If you receive an email worm or virus, chances are its from someone you know who has an infected computer. To try and limit the risk of digital communication, do not open any .exe attachments, and if the email isn't necessary -- delete it.

Anything financial, for example from a bank or a loans company, do yourself a favour and ring them before panicking that your 'account has been suspended' or 'you need to update your details'.

9. Don't backup data

Online storage systems go down all the time, may be at risk of security breaches, or as in the recent case of Megaupload, be seized by authorities. Don't think 'I'll do it tomorrow' -- do it now.

If you are working on a dissertation, don't just keep a copy on your computer. The day before it is due, your device may decide it wants to blue-screen you, and the computer store has just shut for the day. Keep backups of your backups -- on your computer, on a USB drive, a copy of your dissertation notes in the freezer if you have to. Just make sure that if something happens, all is not lost -- in terms of data and your degree.

10. Stick with the same simple, old passwords

Something which is easy to remember is something that is also easy to crack. Keep passwords varied, and try to change them at least once a year. It is also good practice to avoid 'Qwerty' based patterns such as '12345', and to mix capital and lower-case letters. If possible, substitute letters for numbers to add an additional layer of security to your accounts.

See also: Passwords to become fossils by 2017?


Topics: Security, Data Management, Social Enterprise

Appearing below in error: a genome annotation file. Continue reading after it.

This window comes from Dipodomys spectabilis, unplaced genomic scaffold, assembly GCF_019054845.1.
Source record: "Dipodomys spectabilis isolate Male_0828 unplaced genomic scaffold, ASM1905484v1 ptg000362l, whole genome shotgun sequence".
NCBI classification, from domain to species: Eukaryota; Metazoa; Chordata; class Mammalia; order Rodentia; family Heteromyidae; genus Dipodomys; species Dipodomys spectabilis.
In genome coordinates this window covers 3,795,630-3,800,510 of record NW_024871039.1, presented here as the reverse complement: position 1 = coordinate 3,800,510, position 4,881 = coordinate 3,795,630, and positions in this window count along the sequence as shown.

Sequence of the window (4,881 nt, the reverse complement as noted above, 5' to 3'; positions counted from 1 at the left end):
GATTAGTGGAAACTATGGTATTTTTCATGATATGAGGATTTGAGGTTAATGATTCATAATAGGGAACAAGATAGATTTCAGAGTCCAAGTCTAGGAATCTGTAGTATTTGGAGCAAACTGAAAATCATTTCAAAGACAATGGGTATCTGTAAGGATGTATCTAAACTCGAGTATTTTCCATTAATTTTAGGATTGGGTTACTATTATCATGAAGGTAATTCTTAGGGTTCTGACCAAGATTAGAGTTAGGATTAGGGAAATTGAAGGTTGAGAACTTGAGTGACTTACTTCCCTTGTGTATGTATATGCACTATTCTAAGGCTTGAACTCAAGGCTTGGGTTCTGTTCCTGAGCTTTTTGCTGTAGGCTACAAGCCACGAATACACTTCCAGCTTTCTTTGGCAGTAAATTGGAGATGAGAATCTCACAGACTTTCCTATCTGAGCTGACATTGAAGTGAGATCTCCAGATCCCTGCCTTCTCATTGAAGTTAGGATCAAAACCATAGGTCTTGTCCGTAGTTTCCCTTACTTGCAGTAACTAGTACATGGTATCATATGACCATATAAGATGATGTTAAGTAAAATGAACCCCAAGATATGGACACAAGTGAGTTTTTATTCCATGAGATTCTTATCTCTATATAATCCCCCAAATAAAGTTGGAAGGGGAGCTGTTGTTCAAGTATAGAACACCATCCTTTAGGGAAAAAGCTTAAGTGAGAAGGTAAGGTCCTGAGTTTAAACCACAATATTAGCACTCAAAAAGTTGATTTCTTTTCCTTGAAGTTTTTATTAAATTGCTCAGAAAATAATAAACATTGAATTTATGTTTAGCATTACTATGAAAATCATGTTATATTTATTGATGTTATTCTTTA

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  • RE: 10 things Gen Y do online.. and shouldn't.

    4. Engage in combat with trolls

    You know how empty my day would be... nay, my *life* would be if I simply ignored all trolls?
    • RE: 10 things Gen Y do online.. and shouldn't.

      @dsf3g Or indeed how shot this publication's business model would be...
      • RE: 10 things Gen Y do online.. and shouldn't.

        @jeremychappell I was thinking the exact same thing... besides on occasion it's fun to combat the trolls... LOL
  • RE: 10 things Gen Y do online.. and shouldn't.

    "Engage in combat with trolls"

    Yes and no, the lines can be a bit blurry sometimes. Sometimes somebody was just caught in a bad mood, or are perhaps getting too caught up in an argument with [i]other[/i] trolls.

    It's also the case that there are just some open questions for which there is no real answer for, but each side has their own beliefs and there's really never going to be common ground (common in political discussions, moral discussions, and religious discussions). Those discussions can break into trollish behavior easily.